Hiccups: What Causes Them and How to Get Rid of Them

Your age, gender, eating habits, and any underlying medical conditions could affect how often you get the hiccups.

Prolonged hiccups can interfere with your speech, appetite, and sleep habits.

© Emin Ozkan | Dreamstime

They occur out of the blue and make a funny noise, but they’re also annoying and, sometimes, even painful. Everyone gets the hiccups from time to time, but why do we get them and how do we stop them?

There isn’t a lot of medical research on the topic of hiccups, but experts seem to generally agree on why they occur and how they can affect our health. You may even be surprised to know which old wives’ tales for getting rid of them work and which ones don’t. But we before we address that topic, let’s discuss what hiccups are and why we get them.

What Is a Hiccup?

A hiccup is an involuntary reflex that occurs in your diaphragm. Each contraction of your diaphragm is followed by a sudden “glottic closure,” which produces a “hiccup” sound. Most of the time, hiccups will disappear after a few minutes, but, in rare cases, it could last for days, weeks, or even months.

Medical experts believe the hiccups can occur when the diaphragm becomes irritated, which forces you to suddenly swallow air that hits your vocal cords. The space in the throat near the vocal cords, known as the epiglottis, snaps shut as a result. Irritation of the diaphragm could be caused be the following:

  • Carbonated beverages
  • Too much alcohol
  • Too much food
  • Stress
  • Sudden changes in temperature
  • Swallowing air while chewing gum
  • Gastritis
  • Laryngitis

Men are more likely to develop long-term hiccups than women, while infants and children get the hiccups more often than adults.

How to Get Rid of Your Hiccups

While your hiccups will mostly likely disappear on their own after a few minutes, sometimes they stick around longer than you can tolerate, so you may start looking for ways to stop them.

Your mother may have told you to hold your breath, or your sibling may have tried to scare you to get them to stop, but those methods aren’t medically proven to work. Your doctor may recommend one or more of the following tips to try to get rid of your hiccups, although there’s no guarantee that all of them work on everyone:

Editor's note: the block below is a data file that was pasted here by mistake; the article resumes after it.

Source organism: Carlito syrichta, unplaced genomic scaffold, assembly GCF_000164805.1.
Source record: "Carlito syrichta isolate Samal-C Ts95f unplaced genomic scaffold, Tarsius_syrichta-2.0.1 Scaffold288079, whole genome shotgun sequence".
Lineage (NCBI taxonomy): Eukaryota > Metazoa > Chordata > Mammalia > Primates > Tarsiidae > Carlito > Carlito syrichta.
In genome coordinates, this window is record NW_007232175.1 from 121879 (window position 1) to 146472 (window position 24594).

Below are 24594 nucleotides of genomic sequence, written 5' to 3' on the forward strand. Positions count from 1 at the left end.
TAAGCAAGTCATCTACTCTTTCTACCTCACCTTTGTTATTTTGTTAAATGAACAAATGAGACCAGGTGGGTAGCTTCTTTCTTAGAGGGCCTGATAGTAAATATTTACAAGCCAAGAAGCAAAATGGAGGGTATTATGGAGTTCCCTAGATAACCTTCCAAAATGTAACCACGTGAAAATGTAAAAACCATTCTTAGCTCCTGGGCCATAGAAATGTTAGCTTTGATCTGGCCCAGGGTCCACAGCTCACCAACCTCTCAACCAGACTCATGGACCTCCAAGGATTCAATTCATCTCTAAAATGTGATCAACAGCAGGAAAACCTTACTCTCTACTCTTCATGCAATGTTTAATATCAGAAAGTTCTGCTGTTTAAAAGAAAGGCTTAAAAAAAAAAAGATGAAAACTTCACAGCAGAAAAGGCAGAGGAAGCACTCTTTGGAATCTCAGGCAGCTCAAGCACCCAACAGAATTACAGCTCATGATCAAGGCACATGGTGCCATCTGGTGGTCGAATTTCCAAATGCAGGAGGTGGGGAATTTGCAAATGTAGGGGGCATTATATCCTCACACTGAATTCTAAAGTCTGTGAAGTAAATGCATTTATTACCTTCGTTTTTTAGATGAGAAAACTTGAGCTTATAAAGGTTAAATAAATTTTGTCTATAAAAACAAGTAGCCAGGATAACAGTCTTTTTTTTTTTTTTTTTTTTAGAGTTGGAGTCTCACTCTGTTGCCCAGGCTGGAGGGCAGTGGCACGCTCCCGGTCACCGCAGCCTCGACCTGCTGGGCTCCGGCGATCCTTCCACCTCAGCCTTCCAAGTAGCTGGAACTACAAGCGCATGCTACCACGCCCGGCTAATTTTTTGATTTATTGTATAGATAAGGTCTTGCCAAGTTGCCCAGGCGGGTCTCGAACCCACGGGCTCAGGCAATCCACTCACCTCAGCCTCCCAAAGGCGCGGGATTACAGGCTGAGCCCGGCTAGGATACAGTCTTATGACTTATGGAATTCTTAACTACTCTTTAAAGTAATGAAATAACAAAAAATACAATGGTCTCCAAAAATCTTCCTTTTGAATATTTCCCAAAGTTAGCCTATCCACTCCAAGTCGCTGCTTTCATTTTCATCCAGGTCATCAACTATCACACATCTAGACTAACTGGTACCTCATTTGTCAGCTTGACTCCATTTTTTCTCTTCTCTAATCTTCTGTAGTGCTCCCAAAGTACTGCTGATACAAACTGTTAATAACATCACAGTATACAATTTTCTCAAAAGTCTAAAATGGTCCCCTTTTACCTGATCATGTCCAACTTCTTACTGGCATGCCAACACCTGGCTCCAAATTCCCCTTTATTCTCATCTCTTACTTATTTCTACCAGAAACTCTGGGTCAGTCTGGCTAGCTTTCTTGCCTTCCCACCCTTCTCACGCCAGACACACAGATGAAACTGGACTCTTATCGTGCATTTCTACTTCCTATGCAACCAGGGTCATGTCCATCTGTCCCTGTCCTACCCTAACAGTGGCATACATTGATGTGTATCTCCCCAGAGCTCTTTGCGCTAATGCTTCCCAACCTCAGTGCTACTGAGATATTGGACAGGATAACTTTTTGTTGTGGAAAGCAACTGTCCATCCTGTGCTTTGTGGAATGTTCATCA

• Breathe into a paper bag
  • Bring your knees to your chest and hug them for 2 minutes
  • Gargle with iced water
  • Place a couple of drops of vinegar in your mouth
  • Hold the end of your tongue with your fingers and tug
  • Gently press each side of your nose while swallowing


When to Get Treatment for Your Hiccups

It’s quite rare, but sometimes the hiccups can last longer than a few minutes or hours. While there’s no need to panic, sometimes hiccups are a sign of a serious medical condition, such as nerve damage, central nervous system disorder, kidney disease, mental illness, alcoholism, and diabetes. Undergoing general anesthesia during surgery has also been known to cause the hiccups.

Causes such as these may require testing followed by treatments, such as prescription medication and, possibly, surgery. So, if your hiccups last more than two days and they aren’t responding to any home remedies, consult your doctor. While hiccups themselves aren’t life-threatening, the underlying conditions may be. Plus, prolonged hiccups can interfere with your speech, appetite, and sleep habits.

Preventing Hiccups

While the hiccups can sneak up on you every so often for no apparent reason, there are a few steps you can take to prevent them from occurring frequently:

  • Don’t eat or drink too quickly
  • Find ways to reduce your stress levels
  • Switch to non-carbonated beverages
  • Avoid spicy and/or greasy foods
  • Avoid food that can cause gas and/or bloating, such as beans and cabbage
  • Avoid drinking through a straw
  • Don’t talk while chewing
  • Treat your gastritis symptoms
  • Quit smoking

As a service to our readers, University Health News offers a vast archive of free digital content. Please note the date published or last update on all articles. No content on this site, regardless of date, should ever be used as a substitute for direct medical advice from your doctor or other qualified clinician.

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Chandra Johnson-Greene

Chandra has been the Audience Development Editor at Belvoir Media Group since 2016. Prior to joining the company, Chandra held various writing, editing, PR and social media roles at HooplaHa-Only … Read More

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